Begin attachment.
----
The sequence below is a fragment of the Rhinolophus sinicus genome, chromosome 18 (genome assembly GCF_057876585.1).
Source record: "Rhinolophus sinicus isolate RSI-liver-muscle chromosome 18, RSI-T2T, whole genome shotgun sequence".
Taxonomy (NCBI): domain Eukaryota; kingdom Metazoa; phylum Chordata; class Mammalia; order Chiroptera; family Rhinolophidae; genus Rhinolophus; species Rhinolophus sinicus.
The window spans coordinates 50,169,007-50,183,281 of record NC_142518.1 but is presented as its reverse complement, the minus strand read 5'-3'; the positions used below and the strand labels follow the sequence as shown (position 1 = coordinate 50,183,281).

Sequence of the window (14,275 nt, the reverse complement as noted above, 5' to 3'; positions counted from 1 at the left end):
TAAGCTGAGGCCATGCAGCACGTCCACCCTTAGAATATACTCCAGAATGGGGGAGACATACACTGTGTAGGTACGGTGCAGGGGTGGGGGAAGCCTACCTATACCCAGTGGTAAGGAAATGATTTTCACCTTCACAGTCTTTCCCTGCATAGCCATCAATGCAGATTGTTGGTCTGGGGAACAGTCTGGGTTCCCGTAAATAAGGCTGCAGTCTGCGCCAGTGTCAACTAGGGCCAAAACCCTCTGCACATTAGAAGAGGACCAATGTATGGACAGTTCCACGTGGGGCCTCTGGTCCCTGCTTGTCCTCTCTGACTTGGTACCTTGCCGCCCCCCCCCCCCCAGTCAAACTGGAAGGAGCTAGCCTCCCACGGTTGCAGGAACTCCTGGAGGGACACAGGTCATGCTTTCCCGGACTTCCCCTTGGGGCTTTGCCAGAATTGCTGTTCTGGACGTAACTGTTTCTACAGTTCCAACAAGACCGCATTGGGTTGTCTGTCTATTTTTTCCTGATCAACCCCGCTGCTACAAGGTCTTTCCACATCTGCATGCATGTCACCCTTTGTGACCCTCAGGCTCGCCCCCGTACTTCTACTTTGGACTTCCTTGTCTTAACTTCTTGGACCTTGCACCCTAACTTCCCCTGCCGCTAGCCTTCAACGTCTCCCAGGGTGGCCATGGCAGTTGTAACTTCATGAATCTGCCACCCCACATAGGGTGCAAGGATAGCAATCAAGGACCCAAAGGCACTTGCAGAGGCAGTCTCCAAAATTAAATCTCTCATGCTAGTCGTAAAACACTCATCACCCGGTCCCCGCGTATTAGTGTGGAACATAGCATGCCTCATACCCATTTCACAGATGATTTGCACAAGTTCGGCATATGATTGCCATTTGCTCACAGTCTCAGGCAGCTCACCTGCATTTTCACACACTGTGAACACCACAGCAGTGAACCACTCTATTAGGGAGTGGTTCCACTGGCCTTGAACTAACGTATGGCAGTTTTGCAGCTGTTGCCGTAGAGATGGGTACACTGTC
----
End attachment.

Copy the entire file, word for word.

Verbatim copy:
The sequence below is a fragment of the Rhinolophus sinicus genome, chromosome 18 (genome assembly GCF_057876585.1).
Source record: "Rhinolophus sinicus isolate RSI-liver-muscle chromosome 18, RSI-T2T, whole genome shotgun sequence".
Taxonomy (NCBI): domain Eukaryota; kingdom Metazoa; phylum Chordata; class Mammalia; order Chiroptera; family Rhinolophidae; genus Rhinolophus; species Rhinolophus sinicus.
The window spans coordinates 50,169,007-50,183,281 of record NC_142518.1 but is presented as its reverse complement, the minus strand read 5'-3'; the positions used below and the strand labels follow the sequence as shown (position 1 = coordinate 50,183,281).

Sequence of the window (14,275 nt, the reverse complement as noted above, 5' to 3'; positions counted from 1 at the left end):
TAAGCTGAGGCCATGCAGCACGTCCACCCTTAGAATATACTCCAGAATGGGGGAGACATACACTGTGTAGGTACGGTGCAGGGGTGGGGGAAGCCTACCTATACCCAGTGGTAAGGAAATGATTTTCACCTTCACAGTCTTTCCCTGCATAGCCATCAATGCAGATTGTTGGTCTGGGGAACAGTCTGGGTTCCCGTAAATAAGGCTGCAGTCTGCGCCAGTGTCAACTAGGGCCAAAACCCTCTGCACATTAGAAGAGGACCAATGTATGGACAGTTCCACGTGGGGCCTCTGGTCCCTGCTTGTCCTCTCTGACTTGGTACCTTGCCGCCCCCCCCCCCCCAGTCAAACTGGAAGGAGCTAGCCTCCCACGGTTGCAGGAACTCCTGGAGGGACACAGGTCATGCTTTCCCGGACTTCCCCTTGGGGCTTTGCCAGAATTGCTGTTCTGGACGTAACTGTTTCTACAGTTCCAACAAGACCGCATTGGGTTGTCTGTCTATTTTTTCCTGATCAACCCCGCTGCTACAAGGTCTTTCCACATCTGCATGCATGTCACCCTTTGTGACCCTCAGGCTCGCCCCCGTACTTCTACTTTGGACTTCCTTGTCTTAACTTCTTGGACCTTGCACCCTAACTTCCCCTGCCGCTAGCCTTCAACGTCTCCCAGGGTGGCCATGGCAGTTGTAACTTCATGAATCTGCCACCCCACATAGGGTGCAAGGATAGCAATCAAGGACCCAAAGGCACTTGCAGAGGCAGTCTCCAAAATTAAATCTCTCATGCTAGTCGTAAAACACTCATCACCCGGTCCCCGCGTATTAGTGTGGAACATAGCATGCCTCATACCCATTTCACAGATGATTTGCACAAGTTCGGCATATGATTGCCATTTGCTCACAGTCTCAGGCAGCTCACCTGCATTTTCACACACTGTGAACACCACAGCAGTGAACCACTCTATTAGGGAGTGGTTCCACTGGCCTTGAACTAACGTATGGCAGTTTTGCAGCTGTTGCCGTAGAGATGGGTACACTGTC